The cloacal membrane ruptures in the seventh week, opening the gut tube to the amniotic cavity. The caudal part of the lining of the anal canal is thus derived from ectoderm and the cephalic part from endoderm. Subsequently, the caudal part of the anal canal receives blood from branches of the internal iliac arteries and the cephalic part receives blood from the artery of the hindgut, the inferior mesenteric artery. Similarly, portosystemic anastomoses also occur here.

Mesenteries
Mesenteries of the gut form as a covering of mesenchyme passing over the gut tube from the posterior body wall of the embryo when the tube is in close contact with it. With growth the gut tube moves further into the abdominal cavity and away from the posterior wall. A bridging connective tissue forms suspending the gut and its asso- ciated organs within the abdomen in a dorsal mesentery for most of its length and a ventral mesentery around the lower foregut region. The ventral mesentery is derived from the septum transversum.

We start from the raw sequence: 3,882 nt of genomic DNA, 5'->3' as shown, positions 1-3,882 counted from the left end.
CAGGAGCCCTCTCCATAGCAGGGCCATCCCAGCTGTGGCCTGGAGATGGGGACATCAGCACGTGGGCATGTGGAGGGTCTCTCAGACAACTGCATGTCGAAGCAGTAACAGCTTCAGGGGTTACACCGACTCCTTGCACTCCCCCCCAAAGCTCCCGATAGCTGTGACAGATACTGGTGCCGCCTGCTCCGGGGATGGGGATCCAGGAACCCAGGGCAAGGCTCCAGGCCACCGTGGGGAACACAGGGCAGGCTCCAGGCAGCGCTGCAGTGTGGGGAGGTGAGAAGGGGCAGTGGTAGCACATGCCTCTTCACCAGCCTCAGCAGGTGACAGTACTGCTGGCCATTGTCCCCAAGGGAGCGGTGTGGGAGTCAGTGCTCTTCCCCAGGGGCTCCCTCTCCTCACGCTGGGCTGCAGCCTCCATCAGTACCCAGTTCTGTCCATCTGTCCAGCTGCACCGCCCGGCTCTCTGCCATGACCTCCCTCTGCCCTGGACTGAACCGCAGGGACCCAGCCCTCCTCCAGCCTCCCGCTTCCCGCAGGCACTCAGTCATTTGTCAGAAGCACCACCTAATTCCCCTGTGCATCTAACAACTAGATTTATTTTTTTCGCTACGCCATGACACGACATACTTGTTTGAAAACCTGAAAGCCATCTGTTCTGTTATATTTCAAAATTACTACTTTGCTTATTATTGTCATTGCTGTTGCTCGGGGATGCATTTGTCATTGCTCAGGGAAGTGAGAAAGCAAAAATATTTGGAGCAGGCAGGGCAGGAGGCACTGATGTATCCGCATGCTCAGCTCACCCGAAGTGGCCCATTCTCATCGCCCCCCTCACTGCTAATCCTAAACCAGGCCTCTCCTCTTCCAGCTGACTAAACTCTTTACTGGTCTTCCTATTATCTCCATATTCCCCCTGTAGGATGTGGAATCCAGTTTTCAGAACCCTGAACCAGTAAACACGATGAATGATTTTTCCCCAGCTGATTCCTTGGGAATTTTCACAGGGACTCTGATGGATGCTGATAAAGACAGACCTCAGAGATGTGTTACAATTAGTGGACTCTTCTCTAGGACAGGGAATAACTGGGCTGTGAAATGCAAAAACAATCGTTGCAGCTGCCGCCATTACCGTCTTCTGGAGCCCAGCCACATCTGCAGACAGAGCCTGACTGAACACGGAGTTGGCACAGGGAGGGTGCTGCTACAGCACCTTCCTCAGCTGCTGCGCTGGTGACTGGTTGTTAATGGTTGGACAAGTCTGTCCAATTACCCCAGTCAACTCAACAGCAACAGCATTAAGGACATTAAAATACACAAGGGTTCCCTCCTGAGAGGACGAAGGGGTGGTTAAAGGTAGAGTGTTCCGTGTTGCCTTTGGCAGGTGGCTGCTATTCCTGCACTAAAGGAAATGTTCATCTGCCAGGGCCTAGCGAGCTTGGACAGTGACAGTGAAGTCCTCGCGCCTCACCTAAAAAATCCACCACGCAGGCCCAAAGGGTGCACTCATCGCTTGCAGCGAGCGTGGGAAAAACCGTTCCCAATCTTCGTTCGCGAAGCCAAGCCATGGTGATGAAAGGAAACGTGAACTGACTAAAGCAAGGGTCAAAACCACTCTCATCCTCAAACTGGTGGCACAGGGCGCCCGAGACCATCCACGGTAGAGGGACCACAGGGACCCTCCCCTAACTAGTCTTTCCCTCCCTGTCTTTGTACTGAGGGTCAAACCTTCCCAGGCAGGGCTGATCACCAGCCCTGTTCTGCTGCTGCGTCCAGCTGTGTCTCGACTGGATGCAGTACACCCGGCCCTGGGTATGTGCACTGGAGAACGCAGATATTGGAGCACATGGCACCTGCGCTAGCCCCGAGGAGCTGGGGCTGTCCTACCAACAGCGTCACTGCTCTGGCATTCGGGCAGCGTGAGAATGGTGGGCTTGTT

The dorsal mesentery will form the mesenteries of the small and large intestines of the adult gastrointestinal tract, and also forms the greater omentum (Figure 33.6). The ventral mesentery will form the lesser omentum between the stomach and the liver, and the falciform ligament between the liver and the anterior abdominal wall.
The extensive lengthening and rotation of the midgut causes the dorsal mesentery to become considerably larger and more convoluted, and its initial simplicity explains the short diagonal attachment of the mesentery of the small intestine to the posterior abdominal wall in the adult. When the hindgut finds its final position in the foetus the mesenteries of the ascending and de colon fuse with the peritoneum of the posterior body wall.